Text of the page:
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In re Welfare of Child of K.A.T.

Court of Appeals of Minnesota

June 17, 2013

In the Matter of the Welfare of the Child of: K.A.T., Parent.


St. Louis County District Court File No. 69DU-JV-12-84.

Lori Swanson, Attorney General, St. Paul, Minnesota; and Mark S. Rubin, St. Louis County Attorney, Clarissa L.C. McDonald, Assistant County Attorney, Duluth, Minnesota (for respondent county).

Terri Port Wright, Cloquet, Minnesota (for appellant mother).

Thomas Nolan, Minneapolis, Minnesota (for guardian ad litem Charlene Matheson) Doug Osell, Duluth, Minnesota (guardian ad litem).

Considered and decided by Hudson, Presiding Judge; Stauber, Judge; and Willis, Judge. [*]

HUDSON, Judge.

On appeal from the termination of her parental rights, appellant-mother argues that the district court abused its discretion by concluding that the county demonstrated by clear and convincing evidence that reasonable efforts were used to reunify appellant with her son because the county failed to adequately consider the recommendations of appellant's guardian ad litem and the extent of appellant's mental illness, and because the district court erred by admitting testimony and evidence into the record without appellant present at trial and without giving appellant's guardian ad litem an opportunity to testify or present evidence. We affirm.


K.A.T. is the biological mother of J.T.T., who was born on April 14, 2008. Despite two attempts by St. Louis County to identify J.T.T.'s father, no father has been identified.

On June 12, 2011, J.T.T. was placed in emergency protective custody following a report by a motorist that K.A.T. was observed dangling J.T.T. over the edge of a bridge. The motorist was driving across the Blatnik Bridge, traveling from Duluth to Superior, when he observed a woman dangling a baby over the side of the bridge. The woman, later identified as K.A.T., had parked her vehicle in the middle of the bridge with the turn signal on. The bridge had only a slight shoulder, and the vehicle was occupying the right lane of traffic. The motorist called 911, and police responded to the scene. K.A.T. denied dangling J.T.T. over the bridge and told the police that "her son wanted to see the moon." K.A.T. agreed to be transported to the Miller Dwan Medical Center in Duluth for evaluation. While en route, K.A.T. began banging her head against the divider in the back of the squad car and had to be restrained. At the hospital, K.A.T. began kicking, punching, spitting at, and biting hospital personnel, and had to be physically restrained and sedated. Her voice changed from "very quiet, soft-spoken" to "a guttural voice." She shouted curse words, "her eyes were bulging out, " and she bit her tongue until it bled. J.T.T. was taken to the police station and placed in protective custody.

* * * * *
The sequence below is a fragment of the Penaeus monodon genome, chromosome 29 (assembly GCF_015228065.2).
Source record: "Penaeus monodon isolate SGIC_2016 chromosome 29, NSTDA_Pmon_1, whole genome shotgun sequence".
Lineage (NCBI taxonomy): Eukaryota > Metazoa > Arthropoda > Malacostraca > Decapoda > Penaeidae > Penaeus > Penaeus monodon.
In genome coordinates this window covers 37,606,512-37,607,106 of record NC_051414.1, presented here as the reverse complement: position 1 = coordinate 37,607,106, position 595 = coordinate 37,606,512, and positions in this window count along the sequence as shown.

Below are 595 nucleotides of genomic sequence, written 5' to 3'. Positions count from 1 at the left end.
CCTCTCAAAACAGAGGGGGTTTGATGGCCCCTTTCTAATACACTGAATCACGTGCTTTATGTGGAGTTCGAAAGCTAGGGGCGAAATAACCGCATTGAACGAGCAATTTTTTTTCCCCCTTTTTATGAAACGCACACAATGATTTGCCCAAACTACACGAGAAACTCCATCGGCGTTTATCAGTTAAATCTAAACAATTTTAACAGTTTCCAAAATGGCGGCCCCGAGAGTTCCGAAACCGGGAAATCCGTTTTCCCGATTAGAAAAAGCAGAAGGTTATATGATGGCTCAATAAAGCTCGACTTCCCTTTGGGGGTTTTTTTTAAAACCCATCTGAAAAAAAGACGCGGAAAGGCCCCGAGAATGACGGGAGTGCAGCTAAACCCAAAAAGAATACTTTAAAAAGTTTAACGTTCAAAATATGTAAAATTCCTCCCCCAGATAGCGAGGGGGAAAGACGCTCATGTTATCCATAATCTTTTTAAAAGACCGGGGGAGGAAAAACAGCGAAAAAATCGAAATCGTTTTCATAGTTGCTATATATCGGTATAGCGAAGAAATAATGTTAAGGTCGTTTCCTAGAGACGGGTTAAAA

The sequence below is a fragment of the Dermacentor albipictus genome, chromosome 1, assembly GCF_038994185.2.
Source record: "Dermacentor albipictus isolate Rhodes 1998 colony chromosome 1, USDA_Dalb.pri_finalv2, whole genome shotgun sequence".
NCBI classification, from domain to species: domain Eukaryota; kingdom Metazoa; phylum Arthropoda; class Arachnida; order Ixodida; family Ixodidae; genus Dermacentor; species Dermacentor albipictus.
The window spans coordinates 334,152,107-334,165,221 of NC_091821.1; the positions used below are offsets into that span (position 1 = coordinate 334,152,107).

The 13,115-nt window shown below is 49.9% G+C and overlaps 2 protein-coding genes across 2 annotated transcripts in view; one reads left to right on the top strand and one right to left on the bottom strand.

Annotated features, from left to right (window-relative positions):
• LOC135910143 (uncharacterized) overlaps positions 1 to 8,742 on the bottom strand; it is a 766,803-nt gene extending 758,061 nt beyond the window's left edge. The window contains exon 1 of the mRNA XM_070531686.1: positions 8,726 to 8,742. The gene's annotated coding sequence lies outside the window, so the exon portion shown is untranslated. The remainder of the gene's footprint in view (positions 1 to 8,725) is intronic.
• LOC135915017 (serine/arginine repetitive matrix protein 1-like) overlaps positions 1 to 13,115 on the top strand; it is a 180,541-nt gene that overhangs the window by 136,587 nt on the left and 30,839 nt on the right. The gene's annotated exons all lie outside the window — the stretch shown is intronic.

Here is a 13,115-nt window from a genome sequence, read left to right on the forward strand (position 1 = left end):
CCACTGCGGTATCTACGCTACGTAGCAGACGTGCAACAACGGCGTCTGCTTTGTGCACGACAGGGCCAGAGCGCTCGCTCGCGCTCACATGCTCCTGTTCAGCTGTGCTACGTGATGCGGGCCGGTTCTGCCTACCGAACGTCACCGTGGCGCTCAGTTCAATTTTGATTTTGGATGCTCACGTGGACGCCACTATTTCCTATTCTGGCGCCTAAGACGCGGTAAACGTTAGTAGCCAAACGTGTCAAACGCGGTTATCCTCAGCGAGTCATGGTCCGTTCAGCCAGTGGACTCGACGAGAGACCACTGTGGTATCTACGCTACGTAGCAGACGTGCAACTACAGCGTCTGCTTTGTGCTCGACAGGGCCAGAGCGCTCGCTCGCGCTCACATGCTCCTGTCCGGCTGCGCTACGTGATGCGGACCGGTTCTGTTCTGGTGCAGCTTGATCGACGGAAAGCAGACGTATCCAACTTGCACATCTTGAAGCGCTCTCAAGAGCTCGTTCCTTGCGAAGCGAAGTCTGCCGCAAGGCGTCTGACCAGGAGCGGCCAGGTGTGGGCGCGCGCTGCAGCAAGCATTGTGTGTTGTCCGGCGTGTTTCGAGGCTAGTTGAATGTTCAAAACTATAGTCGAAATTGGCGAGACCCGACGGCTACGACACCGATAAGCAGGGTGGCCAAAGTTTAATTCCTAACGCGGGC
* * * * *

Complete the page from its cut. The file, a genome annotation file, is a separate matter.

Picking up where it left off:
On June 16, 2011, St. Louis County filed a petition alleging that J.T.T. was a child in need of protection or services (CHIPS) and that he should be placed in emergency protective care. The court ordered J.T.T. to remain in the temporary legal custody of the county. On July 18, 2011, K.A.T. entered a limited admission to the CHIPS petition, resulting in a CHIPS adjudication. K.A.T. was ordered to comply with a reunification plan, which included, among other things, undergoing a psychological evaluation, undergoing a parenting assessment, attending supervised visits with J.T.T., demonstrating the ability to provide age-appropriate care for J.T.T., and maintaining safe and suitable housing.

K.A.T. complied with some elements of the reunification plan, but not others. K.A.T. submitted to a psychological evaluation, which was performed by Dr. Carolyn Phelps on August 18, 2011. The evaluation revealed that K.A.T. had been previously hospitalized eight times for psychiatric illnesses and that she has a "history of noncompliance with outpatient treatment, noncompliance with psychotropic medications, premature termination of services and failure to make adequate use of services." Dr. Phelps diagnosed K.A.T. with "Bipolar I Disorder" and "Personality Disorder, Not Otherwise Specified with Schizotypal Traits." Dr. Phelps observed that K.A.T. has "a well-established history of a serious and persistent mental illness, which has required many psychiatric hospitalizations, including commitment in 2006." She opined that "[K.A.T.'s] infantilizing and overpathologizing of [J.T.T.] also have been highlighted concerns . . . to the degree that it would interfere with [J.J.T.]'s development." During the evaluation, K.A.T. admitted that she suffers from auditory hallucinations. In summary, Dr. Phelps stated:

Historically, [K.A.T.'s] illness has included rapid, unpredictable decompensation even while purportedly compliant with treatment aimed towards limiting such. [K.A.T.'s] illness is accompanied by limited insight and an imperviousness to feedback. In fact, with respect to the latter, feedback has tended to result in emotional and behavioral dysregulation. As such, these collective factors suggest that returning [J.T.T.] to [K.A.T.'s] care would create a potential risk for [J.T.T.]. This risk is unquantifiable . . . . While treatment of [K.A.T.'s] mental illness could restore competency to ...

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